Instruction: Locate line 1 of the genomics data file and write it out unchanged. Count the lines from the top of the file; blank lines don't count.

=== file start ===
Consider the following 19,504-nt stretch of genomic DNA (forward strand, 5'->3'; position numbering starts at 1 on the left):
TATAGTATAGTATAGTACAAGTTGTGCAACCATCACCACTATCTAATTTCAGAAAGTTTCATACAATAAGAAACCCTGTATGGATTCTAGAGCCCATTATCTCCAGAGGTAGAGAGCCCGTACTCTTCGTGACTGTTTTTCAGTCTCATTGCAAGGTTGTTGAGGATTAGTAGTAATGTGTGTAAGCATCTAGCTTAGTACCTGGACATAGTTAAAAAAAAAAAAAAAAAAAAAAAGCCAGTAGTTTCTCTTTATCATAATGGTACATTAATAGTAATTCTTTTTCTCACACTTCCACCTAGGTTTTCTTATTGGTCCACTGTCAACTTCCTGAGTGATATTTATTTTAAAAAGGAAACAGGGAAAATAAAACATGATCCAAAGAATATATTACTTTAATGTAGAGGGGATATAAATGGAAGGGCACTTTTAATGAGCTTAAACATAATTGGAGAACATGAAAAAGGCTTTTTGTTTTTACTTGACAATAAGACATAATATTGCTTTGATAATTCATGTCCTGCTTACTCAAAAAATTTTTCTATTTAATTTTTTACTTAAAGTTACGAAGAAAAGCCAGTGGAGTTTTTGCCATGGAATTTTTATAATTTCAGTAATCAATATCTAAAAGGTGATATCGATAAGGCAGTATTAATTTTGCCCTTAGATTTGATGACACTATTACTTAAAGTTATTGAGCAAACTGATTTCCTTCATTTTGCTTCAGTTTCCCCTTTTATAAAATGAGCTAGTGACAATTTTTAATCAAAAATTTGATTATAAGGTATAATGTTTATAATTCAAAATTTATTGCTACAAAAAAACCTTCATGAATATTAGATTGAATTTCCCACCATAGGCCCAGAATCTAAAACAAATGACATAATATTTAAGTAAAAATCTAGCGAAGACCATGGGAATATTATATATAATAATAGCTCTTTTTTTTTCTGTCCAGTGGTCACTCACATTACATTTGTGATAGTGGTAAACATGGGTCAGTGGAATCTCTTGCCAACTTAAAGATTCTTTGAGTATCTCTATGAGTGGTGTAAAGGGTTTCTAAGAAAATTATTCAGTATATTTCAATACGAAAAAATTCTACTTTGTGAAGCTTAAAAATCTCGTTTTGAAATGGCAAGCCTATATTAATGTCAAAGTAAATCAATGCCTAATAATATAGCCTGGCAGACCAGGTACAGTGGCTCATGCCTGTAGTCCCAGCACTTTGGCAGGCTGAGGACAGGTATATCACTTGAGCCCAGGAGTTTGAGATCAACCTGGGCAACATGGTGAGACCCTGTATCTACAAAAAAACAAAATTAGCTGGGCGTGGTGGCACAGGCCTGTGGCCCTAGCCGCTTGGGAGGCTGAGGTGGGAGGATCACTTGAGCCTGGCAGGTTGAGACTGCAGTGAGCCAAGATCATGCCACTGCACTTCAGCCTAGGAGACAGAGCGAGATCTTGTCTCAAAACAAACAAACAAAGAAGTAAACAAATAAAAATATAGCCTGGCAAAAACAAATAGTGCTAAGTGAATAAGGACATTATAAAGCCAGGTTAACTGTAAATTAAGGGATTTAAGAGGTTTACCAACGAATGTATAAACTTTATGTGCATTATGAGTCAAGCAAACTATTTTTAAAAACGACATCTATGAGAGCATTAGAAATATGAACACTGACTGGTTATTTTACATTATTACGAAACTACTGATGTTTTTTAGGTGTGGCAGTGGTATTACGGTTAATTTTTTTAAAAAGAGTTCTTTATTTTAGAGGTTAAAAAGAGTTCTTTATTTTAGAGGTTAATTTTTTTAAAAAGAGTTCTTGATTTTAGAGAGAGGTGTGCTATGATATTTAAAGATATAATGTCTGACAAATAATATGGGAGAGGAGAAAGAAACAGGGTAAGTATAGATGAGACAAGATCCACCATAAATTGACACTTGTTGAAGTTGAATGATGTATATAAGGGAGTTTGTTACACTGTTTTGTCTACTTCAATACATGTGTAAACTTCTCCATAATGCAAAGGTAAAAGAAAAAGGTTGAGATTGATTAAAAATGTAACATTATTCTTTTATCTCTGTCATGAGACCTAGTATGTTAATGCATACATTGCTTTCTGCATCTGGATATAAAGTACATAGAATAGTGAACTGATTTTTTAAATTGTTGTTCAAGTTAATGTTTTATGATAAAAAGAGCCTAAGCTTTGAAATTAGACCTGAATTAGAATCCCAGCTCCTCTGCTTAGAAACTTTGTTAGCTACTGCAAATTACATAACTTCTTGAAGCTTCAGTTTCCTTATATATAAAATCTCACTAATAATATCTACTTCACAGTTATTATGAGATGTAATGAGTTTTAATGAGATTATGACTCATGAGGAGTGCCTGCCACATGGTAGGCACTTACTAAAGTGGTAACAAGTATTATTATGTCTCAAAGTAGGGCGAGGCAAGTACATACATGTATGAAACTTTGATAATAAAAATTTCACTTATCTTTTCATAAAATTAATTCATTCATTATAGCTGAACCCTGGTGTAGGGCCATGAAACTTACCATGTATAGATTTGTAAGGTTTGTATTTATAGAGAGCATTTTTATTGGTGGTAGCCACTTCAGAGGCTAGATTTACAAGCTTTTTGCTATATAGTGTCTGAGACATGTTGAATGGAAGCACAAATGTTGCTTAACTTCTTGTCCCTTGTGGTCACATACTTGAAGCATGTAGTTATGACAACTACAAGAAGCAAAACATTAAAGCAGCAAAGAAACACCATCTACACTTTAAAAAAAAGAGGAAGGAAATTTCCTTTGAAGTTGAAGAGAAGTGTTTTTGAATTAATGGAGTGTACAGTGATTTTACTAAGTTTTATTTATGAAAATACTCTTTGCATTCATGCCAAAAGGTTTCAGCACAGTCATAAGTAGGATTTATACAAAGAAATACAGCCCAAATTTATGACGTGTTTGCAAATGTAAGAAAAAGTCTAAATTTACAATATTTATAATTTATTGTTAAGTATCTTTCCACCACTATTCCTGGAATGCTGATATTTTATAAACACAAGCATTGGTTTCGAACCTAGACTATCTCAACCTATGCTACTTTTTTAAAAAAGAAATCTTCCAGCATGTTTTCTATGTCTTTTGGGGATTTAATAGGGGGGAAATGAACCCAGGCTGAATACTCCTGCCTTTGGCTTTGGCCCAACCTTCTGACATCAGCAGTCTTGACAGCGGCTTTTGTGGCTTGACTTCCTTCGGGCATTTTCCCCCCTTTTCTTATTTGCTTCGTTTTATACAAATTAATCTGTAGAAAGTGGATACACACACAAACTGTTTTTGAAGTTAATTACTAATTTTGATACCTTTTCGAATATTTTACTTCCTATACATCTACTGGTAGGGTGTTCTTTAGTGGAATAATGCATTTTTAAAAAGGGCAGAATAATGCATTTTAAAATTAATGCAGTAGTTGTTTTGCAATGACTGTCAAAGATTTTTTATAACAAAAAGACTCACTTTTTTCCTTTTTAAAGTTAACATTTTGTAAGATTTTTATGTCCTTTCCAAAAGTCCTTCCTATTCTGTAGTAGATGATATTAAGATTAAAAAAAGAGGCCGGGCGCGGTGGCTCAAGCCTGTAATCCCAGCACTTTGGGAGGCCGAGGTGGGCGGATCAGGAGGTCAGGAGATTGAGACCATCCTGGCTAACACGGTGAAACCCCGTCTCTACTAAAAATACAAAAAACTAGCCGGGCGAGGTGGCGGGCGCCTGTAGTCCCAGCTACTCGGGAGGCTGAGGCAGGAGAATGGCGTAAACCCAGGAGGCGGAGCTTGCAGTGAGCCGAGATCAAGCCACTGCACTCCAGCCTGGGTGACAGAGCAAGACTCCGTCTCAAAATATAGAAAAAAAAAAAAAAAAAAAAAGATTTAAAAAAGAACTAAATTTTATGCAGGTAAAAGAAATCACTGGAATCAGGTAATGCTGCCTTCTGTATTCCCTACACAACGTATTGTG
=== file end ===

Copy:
Consider the following 19,504-nt stretch of genomic DNA (forward strand, 5'->3'; position numbering starts at 1 on the left):